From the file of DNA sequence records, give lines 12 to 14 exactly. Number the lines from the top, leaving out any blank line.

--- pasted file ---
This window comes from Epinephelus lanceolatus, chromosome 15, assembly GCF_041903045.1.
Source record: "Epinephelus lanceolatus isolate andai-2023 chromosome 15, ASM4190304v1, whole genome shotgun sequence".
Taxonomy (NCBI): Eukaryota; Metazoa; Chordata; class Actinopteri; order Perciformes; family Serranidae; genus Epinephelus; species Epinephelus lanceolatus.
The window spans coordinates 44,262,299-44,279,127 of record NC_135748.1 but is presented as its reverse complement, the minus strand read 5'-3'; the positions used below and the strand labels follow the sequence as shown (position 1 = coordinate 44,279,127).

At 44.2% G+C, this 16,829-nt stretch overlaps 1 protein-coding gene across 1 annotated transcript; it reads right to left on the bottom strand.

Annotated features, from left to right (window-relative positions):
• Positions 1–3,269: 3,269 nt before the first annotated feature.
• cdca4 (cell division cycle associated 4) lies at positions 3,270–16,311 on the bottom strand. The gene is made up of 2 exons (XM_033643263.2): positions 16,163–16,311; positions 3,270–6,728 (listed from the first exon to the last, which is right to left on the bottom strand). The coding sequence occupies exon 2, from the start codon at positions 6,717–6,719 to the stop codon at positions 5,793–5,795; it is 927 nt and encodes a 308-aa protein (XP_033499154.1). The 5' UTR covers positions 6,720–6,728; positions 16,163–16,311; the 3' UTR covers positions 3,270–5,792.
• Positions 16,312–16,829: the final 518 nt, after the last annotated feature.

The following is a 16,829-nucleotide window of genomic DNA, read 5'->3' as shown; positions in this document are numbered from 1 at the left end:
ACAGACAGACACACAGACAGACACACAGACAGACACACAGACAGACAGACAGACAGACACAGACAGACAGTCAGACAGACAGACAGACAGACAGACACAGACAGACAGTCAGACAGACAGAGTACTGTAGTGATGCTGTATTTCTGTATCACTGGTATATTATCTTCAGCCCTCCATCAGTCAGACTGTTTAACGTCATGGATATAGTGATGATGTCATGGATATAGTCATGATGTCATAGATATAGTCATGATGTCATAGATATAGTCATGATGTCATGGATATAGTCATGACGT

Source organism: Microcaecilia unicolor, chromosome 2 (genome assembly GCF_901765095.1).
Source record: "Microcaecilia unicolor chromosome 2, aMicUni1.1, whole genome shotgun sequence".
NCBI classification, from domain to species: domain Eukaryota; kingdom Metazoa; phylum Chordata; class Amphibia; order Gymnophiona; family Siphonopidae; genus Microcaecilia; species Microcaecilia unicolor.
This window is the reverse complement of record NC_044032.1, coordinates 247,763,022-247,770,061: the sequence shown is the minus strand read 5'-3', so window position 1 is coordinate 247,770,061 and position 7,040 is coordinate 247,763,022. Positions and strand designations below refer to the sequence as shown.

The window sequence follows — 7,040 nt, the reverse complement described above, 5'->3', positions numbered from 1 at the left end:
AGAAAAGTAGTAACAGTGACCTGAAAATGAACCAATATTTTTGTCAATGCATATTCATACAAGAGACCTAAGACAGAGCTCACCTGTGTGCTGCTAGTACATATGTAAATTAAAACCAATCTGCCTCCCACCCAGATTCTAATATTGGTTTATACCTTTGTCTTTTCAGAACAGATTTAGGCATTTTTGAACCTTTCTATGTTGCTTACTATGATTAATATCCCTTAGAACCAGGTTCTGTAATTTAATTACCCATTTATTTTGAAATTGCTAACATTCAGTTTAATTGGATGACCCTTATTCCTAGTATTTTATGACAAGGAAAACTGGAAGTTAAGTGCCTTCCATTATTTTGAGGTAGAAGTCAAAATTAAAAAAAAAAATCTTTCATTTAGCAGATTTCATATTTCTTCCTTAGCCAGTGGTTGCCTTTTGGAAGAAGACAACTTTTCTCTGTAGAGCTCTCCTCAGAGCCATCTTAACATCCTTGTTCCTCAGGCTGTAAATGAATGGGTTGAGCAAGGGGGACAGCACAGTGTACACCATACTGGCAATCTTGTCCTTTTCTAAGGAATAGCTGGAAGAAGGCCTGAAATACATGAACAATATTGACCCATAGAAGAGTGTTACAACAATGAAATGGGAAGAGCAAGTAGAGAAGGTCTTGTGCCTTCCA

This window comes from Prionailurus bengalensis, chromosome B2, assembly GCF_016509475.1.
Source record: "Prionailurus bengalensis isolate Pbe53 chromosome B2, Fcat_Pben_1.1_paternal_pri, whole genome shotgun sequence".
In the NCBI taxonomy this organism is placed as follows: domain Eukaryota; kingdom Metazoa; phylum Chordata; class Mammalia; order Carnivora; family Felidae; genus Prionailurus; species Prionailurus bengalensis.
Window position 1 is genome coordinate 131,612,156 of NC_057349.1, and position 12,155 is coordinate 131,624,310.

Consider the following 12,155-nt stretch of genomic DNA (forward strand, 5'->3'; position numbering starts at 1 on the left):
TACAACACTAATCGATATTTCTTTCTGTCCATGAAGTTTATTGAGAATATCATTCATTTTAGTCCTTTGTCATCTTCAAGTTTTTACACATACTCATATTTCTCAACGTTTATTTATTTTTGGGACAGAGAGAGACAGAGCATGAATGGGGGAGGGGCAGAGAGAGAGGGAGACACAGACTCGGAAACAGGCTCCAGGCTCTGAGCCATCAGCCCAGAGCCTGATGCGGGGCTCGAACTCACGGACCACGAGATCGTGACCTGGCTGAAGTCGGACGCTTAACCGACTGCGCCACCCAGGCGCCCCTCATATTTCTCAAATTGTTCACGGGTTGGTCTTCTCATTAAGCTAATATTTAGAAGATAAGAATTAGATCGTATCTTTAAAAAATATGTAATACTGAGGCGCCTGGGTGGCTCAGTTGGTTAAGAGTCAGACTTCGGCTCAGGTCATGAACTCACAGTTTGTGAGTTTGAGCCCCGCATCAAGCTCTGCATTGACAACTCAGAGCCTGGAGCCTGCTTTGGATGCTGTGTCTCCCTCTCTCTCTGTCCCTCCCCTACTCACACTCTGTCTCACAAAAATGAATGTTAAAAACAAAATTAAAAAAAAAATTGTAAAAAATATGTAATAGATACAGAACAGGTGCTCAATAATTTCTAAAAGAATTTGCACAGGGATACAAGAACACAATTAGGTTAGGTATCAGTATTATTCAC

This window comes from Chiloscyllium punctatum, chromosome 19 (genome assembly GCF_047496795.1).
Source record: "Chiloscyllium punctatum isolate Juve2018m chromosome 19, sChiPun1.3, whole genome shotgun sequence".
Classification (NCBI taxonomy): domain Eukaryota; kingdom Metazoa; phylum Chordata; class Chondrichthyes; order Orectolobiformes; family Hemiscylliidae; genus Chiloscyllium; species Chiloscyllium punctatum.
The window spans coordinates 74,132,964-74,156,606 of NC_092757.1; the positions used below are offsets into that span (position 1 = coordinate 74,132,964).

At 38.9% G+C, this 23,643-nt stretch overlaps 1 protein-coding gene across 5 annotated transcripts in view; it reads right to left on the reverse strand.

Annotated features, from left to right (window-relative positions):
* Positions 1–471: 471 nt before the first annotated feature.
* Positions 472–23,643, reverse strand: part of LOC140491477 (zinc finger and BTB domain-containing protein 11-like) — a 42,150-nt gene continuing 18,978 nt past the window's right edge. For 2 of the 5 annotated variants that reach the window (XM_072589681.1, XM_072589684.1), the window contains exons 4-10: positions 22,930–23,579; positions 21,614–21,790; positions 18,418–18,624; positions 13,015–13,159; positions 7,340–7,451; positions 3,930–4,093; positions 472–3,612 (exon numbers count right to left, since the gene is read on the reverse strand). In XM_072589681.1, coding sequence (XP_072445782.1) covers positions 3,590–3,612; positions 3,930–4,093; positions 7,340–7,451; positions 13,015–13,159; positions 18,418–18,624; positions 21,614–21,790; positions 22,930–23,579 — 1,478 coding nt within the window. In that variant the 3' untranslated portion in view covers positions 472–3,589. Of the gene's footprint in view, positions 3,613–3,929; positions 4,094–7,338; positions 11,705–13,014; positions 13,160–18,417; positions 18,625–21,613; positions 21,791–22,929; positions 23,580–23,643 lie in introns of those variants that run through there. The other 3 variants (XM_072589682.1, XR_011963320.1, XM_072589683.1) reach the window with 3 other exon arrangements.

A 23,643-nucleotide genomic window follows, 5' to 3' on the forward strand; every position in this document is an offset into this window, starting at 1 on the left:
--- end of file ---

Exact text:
Source organism: Microcaecilia unicolor, chromosome 2 (genome assembly GCF_901765095.1).
Source record: "Microcaecilia unicolor chromosome 2, aMicUni1.1, whole genome shotgun sequence".
NCBI classification, from domain to species: domain Eukaryota; kingdom Metazoa; phylum Chordata; class Amphibia; order Gymnophiona; family Siphonopidae; genus Microcaecilia; species Microcaecilia unicolor.